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Trinity college undergraduate Conrad Kunadu has won the Margaret Howard Essay Prize for his essay on the concept of ‘methodological whiteness.’.
The Margaret Howard Essay Prize was founded with the intention of setting essay topics that are not subject-specific and will encourage students reading for an undergraduate degree in any field to exploit the knowledge they have gained during their course and prompt them to think about the social and ethical context in which it is studied. It is awarded for an essay addressing one of three topics chosen by the judging panel; Conrad Kunadu’s essay addressed the question:
“‘Methodological whiteness’[…] is a way of reflecting on the world that fails to acknowledge the role played by race in the very structuring of that world, and of the ways in which knowledge is constructed and legitimated within it” (BHAMBRA, 2017). With reference to your own academic field, do you find the concept of ‘methodological whiteness’ useful, and why?
The judges for this year’s prize, which is judged anonymously, Drs. Maíre Ní Leathlobhair, Karol Mazur and Alexandra Reza found the essay particularly impressive.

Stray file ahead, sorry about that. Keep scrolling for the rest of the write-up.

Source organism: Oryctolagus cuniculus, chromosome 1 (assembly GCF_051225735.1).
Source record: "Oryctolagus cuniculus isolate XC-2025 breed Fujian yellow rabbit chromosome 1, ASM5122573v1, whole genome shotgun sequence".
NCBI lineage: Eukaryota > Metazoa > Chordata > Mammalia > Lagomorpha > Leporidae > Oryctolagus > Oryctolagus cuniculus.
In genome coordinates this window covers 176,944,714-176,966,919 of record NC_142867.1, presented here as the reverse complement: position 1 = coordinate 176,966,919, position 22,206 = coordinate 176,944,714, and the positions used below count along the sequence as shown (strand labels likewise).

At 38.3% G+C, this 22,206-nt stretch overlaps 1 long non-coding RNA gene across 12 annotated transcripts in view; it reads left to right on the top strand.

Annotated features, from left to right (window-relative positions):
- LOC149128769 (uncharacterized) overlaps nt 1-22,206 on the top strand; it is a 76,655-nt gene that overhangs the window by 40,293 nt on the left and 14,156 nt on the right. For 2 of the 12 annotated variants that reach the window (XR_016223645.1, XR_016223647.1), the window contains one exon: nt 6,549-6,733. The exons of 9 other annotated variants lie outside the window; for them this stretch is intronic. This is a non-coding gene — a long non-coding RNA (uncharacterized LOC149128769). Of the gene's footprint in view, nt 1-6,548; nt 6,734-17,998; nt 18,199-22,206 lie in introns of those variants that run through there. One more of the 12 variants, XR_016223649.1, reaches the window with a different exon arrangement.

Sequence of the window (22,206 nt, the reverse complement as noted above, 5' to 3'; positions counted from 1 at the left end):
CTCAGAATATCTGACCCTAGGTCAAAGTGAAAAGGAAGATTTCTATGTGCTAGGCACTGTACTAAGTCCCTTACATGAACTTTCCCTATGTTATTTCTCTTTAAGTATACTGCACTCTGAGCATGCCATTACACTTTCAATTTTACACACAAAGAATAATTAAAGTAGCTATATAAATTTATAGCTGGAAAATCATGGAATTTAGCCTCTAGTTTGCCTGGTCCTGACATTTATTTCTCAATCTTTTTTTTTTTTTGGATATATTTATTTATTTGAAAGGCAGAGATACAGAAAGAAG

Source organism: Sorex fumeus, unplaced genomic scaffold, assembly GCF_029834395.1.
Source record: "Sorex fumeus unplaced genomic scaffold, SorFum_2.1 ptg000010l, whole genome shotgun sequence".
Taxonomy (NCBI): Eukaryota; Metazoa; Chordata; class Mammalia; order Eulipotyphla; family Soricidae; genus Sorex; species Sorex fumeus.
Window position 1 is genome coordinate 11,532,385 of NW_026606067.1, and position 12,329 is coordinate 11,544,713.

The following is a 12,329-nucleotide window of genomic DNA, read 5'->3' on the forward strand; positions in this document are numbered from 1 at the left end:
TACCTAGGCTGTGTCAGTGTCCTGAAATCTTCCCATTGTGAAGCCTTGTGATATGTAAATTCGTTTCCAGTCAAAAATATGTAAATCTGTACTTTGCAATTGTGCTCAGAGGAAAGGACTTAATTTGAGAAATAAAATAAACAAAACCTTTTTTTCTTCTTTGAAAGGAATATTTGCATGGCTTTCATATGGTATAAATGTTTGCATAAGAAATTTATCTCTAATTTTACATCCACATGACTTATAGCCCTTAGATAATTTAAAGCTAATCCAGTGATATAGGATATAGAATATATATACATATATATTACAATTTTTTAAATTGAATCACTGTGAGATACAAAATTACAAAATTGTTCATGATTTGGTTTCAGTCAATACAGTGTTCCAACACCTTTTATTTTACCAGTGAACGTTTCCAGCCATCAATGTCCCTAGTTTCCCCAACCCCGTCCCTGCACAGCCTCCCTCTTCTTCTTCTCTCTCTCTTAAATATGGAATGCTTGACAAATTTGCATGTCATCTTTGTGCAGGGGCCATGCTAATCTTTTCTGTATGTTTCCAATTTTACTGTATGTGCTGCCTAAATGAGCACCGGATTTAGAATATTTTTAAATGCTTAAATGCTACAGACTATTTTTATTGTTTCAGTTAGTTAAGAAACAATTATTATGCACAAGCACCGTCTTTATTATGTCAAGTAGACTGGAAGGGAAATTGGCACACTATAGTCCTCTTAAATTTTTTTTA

On wining the essay prize, Conrad says: ‘I think more than anything else, what I aimed to do in this essay was a vindication of intersectionality. Quite often, intersectional approaches get labelled as unintellectual, fruitless, and self-pitying. However, what Gurminder K. Bhambra demonstrates is that structural injustice creeps into the very way we construct knowledge, and this can have a meaningful impact on how we theorise about the world. Pretending that knowledge isn’t racialised, in turn, not only leads to false judgements – it can lead to damaging ones. All I did was flesh this idea out, but I’m beyond thrilled with the reception I’ve had.’
Conrad Kunadu is a third-year undergraduate studying Philosophy, Politics and Economics (PPE). You can download his winning essay here.
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